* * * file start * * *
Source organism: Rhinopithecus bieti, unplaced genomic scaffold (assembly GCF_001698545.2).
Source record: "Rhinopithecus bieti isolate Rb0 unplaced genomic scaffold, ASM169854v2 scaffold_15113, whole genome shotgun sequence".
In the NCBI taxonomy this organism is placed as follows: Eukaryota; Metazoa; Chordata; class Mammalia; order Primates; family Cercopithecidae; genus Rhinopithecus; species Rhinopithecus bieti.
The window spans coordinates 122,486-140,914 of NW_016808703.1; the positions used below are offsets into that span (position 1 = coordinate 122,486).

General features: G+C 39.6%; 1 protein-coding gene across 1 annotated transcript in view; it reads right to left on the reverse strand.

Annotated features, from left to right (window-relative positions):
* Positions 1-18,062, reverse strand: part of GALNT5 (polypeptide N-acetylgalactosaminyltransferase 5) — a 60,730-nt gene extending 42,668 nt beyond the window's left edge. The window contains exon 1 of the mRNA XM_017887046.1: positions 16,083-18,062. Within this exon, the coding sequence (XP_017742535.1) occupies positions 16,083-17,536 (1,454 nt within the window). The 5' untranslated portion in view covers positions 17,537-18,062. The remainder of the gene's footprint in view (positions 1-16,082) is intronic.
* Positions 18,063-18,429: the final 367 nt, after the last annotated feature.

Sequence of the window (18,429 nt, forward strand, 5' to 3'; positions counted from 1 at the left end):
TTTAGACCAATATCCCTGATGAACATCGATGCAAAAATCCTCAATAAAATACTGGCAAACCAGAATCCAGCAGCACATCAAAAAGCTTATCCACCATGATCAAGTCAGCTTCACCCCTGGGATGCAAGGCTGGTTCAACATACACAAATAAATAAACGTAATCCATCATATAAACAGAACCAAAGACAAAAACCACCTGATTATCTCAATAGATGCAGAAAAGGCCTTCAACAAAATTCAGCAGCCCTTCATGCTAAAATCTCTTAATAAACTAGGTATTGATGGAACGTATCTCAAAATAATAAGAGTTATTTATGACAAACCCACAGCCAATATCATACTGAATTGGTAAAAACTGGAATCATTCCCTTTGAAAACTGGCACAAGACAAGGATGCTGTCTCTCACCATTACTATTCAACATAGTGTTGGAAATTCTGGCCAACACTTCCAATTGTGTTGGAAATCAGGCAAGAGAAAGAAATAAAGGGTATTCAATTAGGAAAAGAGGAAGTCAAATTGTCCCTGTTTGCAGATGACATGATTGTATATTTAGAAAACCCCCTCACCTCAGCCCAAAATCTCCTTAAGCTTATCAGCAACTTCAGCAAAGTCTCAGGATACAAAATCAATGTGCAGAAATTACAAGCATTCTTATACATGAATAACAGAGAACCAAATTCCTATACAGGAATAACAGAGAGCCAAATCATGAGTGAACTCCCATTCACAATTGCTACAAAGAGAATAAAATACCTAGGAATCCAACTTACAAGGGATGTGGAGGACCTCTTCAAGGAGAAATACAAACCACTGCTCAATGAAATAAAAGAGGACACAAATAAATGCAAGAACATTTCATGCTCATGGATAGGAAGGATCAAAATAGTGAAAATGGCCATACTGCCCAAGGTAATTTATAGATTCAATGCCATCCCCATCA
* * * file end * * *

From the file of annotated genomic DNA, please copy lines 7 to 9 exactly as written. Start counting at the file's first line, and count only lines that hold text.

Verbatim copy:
* Positions 1-18,062, reverse strand: part of GALNT5 (polypeptide N-acetylgalactosaminyltransferase 5) — a 60,730-nt gene extending 42,668 nt beyond the window's left edge. The window contains exon 1 of the mRNA XM_017887046.1: positions 16,083-18,062. Within this exon, the coding sequence (XP_017742535.1) occupies positions 16,083-17,536 (1,454 nt within the window). The 5' untranslated portion in view covers positions 17,537-18,062. The remainder of the gene's footprint in view (positions 1-16,082) is intronic.
* Positions 18,063-18,429: the final 367 nt, after the last annotated feature.

Sequence of the window (18,429 nt, forward strand, 5' to 3'; positions counted from 1 at the left end):